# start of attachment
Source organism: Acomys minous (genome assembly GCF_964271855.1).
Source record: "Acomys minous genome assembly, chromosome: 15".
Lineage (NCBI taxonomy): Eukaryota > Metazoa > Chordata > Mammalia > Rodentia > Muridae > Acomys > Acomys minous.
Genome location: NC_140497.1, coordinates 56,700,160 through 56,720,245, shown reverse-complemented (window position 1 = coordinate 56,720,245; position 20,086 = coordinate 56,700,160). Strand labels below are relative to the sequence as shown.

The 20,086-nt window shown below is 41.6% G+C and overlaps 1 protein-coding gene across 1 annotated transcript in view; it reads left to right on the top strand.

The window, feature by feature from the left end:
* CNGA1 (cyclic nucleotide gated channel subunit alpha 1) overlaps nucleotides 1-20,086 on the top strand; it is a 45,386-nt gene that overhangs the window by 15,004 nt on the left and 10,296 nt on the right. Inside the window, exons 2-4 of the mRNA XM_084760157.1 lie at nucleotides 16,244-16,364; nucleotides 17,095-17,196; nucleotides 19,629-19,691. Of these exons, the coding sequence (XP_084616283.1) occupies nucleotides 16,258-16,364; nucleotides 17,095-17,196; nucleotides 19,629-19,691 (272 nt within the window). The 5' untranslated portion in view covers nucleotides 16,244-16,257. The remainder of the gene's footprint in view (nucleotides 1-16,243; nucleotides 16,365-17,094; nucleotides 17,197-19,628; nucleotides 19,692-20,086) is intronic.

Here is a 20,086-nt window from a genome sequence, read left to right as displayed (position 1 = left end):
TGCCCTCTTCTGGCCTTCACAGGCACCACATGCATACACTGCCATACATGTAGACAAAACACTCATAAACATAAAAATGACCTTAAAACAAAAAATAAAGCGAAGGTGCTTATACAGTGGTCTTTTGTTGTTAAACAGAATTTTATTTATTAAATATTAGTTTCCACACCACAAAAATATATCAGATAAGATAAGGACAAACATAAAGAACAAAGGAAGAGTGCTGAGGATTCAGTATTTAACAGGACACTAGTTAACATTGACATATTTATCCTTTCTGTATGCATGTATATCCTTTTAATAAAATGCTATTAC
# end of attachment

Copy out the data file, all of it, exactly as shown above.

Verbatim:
Source organism: Acomys minous (genome assembly GCF_964271855.1).
Source record: "Acomys minous genome assembly, chromosome: 15".
Lineage (NCBI taxonomy): Eukaryota > Metazoa > Chordata > Mammalia > Rodentia > Muridae > Acomys > Acomys minous.
Genome location: NC_140497.1, coordinates 56,700,160 through 56,720,245, shown reverse-complemented (window position 1 = coordinate 56,720,245; position 20,086 = coordinate 56,700,160). Strand labels below are relative to the sequence as shown.

The 20,086-nt window shown below is 41.6% G+C and overlaps 1 protein-coding gene across 1 annotated transcript in view; it reads left to right on the top strand.

The window, feature by feature from the left end:
* CNGA1 (cyclic nucleotide gated channel subunit alpha 1) overlaps nucleotides 1-20,086 on the top strand; it is a 45,386-nt gene that overhangs the window by 15,004 nt on the left and 10,296 nt on the right. Inside the window, exons 2-4 of the mRNA XM_084760157.1 lie at nucleotides 16,244-16,364; nucleotides 17,095-17,196; nucleotides 19,629-19,691. Of these exons, the coding sequence (XP_084616283.1) occupies nucleotides 16,258-16,364; nucleotides 17,095-17,196; nucleotides 19,629-19,691 (272 nt within the window). The 5' untranslated portion in view covers nucleotides 16,244-16,257. The remainder of the gene's footprint in view (nucleotides 1-16,243; nucleotides 16,365-17,094; nucleotides 17,197-19,628; nucleotides 19,692-20,086) is intronic.

Here is a 20,086-nt window from a genome sequence, read left to right as displayed (position 1 = left end):
TGCCCTCTTCTGGCCTTCACAGGCACCACATGCATACACTGCCATACATGTAGACAAAACACTCATAAACATAAAAATGACCTTAAAACAAAAAATAAAGCGAAGGTGCTTATACAGTGGTCTTTTGTTGTTAAACAGAATTTTATTTATTAAATATTAGTTTCCACACCACAAAAATATATCAGATAAGATAAGGACAAACATAAAGAACAAAGGAAGAGTGCTGAGGATTCAGTATTTAACAGGACACTAGTTAACATTGACATATTTATCCTTTCTGTATGCATGTATATCCTTTTAATAAAATGCTATTAC